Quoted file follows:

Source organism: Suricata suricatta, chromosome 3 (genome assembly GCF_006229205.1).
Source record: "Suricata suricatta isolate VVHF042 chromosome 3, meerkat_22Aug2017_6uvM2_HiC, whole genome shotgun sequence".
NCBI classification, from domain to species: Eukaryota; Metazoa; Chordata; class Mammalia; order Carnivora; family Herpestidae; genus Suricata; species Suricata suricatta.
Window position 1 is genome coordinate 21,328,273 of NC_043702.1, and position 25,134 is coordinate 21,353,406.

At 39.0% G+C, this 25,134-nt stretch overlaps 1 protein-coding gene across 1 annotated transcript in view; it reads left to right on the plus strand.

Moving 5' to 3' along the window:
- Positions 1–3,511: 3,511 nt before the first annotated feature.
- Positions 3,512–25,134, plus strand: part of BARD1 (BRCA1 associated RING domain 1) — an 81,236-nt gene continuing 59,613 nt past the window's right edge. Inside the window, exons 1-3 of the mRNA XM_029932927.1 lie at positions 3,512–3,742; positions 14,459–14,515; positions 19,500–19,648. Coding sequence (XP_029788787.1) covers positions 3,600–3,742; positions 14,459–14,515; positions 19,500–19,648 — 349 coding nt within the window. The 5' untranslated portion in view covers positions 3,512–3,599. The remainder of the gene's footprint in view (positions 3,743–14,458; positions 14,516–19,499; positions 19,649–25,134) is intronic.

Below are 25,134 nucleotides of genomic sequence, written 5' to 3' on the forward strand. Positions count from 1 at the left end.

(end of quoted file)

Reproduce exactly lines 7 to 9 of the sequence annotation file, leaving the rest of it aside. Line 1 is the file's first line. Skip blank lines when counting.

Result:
- Positions 1–3,511: 3,511 nt before the first annotated feature.
- Positions 3,512–25,134, plus strand: part of BARD1 (BRCA1 associated RING domain 1) — an 81,236-nt gene continuing 59,613 nt past the window's right edge. Inside the window, exons 1-3 of the mRNA XM_029932927.1 lie at positions 3,512–3,742; positions 14,459–14,515; positions 19,500–19,648. Coding sequence (XP_029788787.1) covers positions 3,600–3,742; positions 14,459–14,515; positions 19,500–19,648 — 349 coding nt within the window. The 5' untranslated portion in view covers positions 3,512–3,599. The remainder of the gene's footprint in view (positions 3,743–14,458; positions 14,516–19,499; positions 19,649–25,134) is intronic.

Below are 25,134 nucleotides of genomic sequence, written 5' to 3' on the forward strand. Positions count from 1 at the left end.